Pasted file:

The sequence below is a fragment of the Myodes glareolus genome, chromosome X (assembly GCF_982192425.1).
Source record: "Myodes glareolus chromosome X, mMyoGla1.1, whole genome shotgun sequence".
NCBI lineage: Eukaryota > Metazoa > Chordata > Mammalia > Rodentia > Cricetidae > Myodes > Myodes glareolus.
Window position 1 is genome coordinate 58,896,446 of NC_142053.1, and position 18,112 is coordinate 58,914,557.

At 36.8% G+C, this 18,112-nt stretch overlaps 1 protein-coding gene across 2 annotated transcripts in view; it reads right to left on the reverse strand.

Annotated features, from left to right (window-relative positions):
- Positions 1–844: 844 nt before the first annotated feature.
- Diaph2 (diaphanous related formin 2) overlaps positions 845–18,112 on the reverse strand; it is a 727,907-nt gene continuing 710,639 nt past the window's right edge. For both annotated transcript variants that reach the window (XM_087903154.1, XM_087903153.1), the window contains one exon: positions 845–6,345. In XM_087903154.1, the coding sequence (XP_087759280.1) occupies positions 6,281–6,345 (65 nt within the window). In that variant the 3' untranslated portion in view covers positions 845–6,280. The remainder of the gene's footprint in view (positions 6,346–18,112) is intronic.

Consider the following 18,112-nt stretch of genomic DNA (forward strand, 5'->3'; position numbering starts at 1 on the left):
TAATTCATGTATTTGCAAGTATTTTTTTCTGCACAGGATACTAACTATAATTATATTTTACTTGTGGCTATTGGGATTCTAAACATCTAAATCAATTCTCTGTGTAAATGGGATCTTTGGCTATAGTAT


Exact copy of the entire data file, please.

The sequence below is a fragment of the Myodes glareolus genome, chromosome X (assembly GCF_982192425.1).
Source record: "Myodes glareolus chromosome X, mMyoGla1.1, whole genome shotgun sequence".
NCBI lineage: Eukaryota > Metazoa > Chordata > Mammalia > Rodentia > Cricetidae > Myodes > Myodes glareolus.
Window position 1 is genome coordinate 58,896,446 of NC_142053.1, and position 18,112 is coordinate 58,914,557.

At 36.8% G+C, this 18,112-nt stretch overlaps 1 protein-coding gene across 2 annotated transcripts in view; it reads right to left on the reverse strand.

Annotated features, from left to right (window-relative positions):
- Positions 1–844: 844 nt before the first annotated feature.
- Diaph2 (diaphanous related formin 2) overlaps positions 845–18,112 on the reverse strand; it is a 727,907-nt gene continuing 710,639 nt past the window's right edge. For both annotated transcript variants that reach the window (XM_087903154.1, XM_087903153.1), the window contains one exon: positions 845–6,345. In XM_087903154.1, the coding sequence (XP_087759280.1) occupies positions 6,281–6,345 (65 nt within the window). In that variant the 3' untranslated portion in view covers positions 845–6,280. The remainder of the gene's footprint in view (positions 6,346–18,112) is intronic.

Consider the following 18,112-nt stretch of genomic DNA (forward strand, 5'->3'; position numbering starts at 1 on the left):
TAATTCATGTATTTGCAAGTATTTTTTTCTGCACAGGATACTAACTATAATTATATTTTACTTGTGGCTATTGGGATTCTAAACATCTAAATCAATTCTCTGTGTAAATGGGATCTTTGGCTATAGTAT